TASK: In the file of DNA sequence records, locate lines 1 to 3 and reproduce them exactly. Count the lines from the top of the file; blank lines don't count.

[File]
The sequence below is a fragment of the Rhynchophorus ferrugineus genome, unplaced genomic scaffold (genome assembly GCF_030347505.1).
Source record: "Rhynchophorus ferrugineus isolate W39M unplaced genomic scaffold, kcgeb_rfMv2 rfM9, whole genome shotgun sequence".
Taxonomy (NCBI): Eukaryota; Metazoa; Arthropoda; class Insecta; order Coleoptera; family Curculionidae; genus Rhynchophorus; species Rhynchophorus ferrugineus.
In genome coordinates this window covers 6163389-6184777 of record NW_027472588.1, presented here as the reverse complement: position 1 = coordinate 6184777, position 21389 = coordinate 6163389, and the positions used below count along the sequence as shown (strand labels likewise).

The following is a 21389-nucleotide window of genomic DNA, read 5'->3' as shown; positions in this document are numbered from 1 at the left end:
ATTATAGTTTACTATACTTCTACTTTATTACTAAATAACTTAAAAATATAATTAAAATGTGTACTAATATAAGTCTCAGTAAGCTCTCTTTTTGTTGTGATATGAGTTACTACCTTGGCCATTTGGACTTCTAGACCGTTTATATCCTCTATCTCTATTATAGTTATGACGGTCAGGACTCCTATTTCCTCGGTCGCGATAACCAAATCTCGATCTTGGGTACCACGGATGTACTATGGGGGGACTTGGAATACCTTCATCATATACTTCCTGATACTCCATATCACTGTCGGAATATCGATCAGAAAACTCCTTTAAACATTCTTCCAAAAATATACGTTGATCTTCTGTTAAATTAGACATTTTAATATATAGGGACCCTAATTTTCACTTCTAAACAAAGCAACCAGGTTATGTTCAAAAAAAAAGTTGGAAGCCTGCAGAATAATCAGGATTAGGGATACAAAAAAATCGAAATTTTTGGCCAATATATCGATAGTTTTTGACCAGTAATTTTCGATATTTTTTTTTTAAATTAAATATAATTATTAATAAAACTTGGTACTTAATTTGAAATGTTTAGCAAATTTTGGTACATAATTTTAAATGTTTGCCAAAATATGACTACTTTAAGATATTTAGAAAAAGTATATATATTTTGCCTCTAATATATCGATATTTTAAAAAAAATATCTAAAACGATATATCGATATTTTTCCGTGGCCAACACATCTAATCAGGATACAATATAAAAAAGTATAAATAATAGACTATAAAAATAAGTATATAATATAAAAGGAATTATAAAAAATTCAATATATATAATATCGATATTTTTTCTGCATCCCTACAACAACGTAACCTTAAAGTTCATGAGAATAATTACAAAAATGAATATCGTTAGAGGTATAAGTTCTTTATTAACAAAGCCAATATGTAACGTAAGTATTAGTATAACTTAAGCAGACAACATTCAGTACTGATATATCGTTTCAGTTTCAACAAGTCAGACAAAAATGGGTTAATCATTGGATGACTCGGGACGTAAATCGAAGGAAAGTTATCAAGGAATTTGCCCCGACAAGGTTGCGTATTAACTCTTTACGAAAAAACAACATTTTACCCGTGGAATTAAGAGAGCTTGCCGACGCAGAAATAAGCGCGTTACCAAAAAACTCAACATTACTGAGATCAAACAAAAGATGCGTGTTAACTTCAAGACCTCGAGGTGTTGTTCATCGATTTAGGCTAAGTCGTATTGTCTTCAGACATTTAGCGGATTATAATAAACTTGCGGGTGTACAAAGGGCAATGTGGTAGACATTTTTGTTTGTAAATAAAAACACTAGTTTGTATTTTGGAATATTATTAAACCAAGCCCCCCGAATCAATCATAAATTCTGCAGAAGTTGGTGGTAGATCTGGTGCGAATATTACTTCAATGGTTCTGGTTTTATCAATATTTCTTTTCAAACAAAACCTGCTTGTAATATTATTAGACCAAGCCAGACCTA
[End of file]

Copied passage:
The sequence below is a fragment of the Rhynchophorus ferrugineus genome, unplaced genomic scaffold (genome assembly GCF_030347505.1).
Source record: "Rhynchophorus ferrugineus isolate W39M unplaced genomic scaffold, kcgeb_rfMv2 rfM9, whole genome shotgun sequence".
Taxonomy (NCBI): Eukaryota; Metazoa; Arthropoda; class Insecta; order Coleoptera; family Curculionidae; genus Rhynchophorus; species Rhynchophorus ferrugineus.